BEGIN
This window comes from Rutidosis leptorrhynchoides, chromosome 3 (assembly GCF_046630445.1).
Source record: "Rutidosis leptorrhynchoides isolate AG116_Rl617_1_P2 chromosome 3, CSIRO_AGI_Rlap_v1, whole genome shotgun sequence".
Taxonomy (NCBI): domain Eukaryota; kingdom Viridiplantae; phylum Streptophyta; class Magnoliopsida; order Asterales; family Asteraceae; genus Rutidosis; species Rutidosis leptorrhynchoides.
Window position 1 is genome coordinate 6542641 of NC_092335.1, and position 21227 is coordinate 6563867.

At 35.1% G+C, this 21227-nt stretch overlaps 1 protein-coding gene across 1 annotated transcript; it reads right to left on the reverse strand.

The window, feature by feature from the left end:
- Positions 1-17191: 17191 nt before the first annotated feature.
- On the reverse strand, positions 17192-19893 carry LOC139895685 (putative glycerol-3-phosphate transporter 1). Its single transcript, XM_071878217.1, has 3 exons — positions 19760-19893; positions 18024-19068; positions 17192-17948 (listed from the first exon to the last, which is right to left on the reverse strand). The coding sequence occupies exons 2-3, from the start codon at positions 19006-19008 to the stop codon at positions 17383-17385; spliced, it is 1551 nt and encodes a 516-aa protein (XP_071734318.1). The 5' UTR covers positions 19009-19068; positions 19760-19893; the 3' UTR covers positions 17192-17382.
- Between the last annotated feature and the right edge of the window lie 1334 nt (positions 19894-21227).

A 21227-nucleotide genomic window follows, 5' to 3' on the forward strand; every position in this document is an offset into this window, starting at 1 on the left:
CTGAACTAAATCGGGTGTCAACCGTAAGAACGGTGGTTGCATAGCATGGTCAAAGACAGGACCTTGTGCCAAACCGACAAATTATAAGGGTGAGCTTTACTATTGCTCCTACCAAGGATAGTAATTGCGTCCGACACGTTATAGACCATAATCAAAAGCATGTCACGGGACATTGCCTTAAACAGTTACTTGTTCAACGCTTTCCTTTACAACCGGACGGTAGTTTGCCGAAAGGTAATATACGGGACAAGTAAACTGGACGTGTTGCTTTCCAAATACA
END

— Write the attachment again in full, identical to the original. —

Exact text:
This window comes from Rutidosis leptorrhynchoides, chromosome 3 (assembly GCF_046630445.1).
Source record: "Rutidosis leptorrhynchoides isolate AG116_Rl617_1_P2 chromosome 3, CSIRO_AGI_Rlap_v1, whole genome shotgun sequence".
Taxonomy (NCBI): domain Eukaryota; kingdom Viridiplantae; phylum Streptophyta; class Magnoliopsida; order Asterales; family Asteraceae; genus Rutidosis; species Rutidosis leptorrhynchoides.
Window position 1 is genome coordinate 6542641 of NC_092335.1, and position 21227 is coordinate 6563867.

At 35.1% G+C, this 21227-nt stretch overlaps 1 protein-coding gene across 1 annotated transcript; it reads right to left on the reverse strand.

The window, feature by feature from the left end:
- Positions 1-17191: 17191 nt before the first annotated feature.
- On the reverse strand, positions 17192-19893 carry LOC139895685 (putative glycerol-3-phosphate transporter 1). Its single transcript, XM_071878217.1, has 3 exons — positions 19760-19893; positions 18024-19068; positions 17192-17948 (listed from the first exon to the last, which is right to left on the reverse strand). The coding sequence occupies exons 2-3, from the start codon at positions 19006-19008 to the stop codon at positions 17383-17385; spliced, it is 1551 nt and encodes a 516-aa protein (XP_071734318.1). The 5' UTR covers positions 19009-19068; positions 19760-19893; the 3' UTR covers positions 17192-17382.
- Between the last annotated feature and the right edge of the window lie 1334 nt (positions 19894-21227).

A 21227-nucleotide genomic window follows, 5' to 3' on the forward strand; every position in this document is an offset into this window, starting at 1 on the left:
CTGAACTAAATCGGGTGTCAACCGTAAGAACGGTGGTTGCATAGCATGGTCAAAGACAGGACCTTGTGCCAAACCGACAAATTATAAGGGTGAGCTTTACTATTGCTCCTACCAAGGATAGTAATTGCGTCCGACACGTTATAGACCATAATCAAAAGCATGTCACGGGACATTGCCTTAAACAGTTACTTGTTCAACGCTTTCCTTTACAACCGGACGGTAGTTTGCCGAAAGGTAATATACGGGACAAGTAAACTGGACGTGTTGCTTTCCAAATACA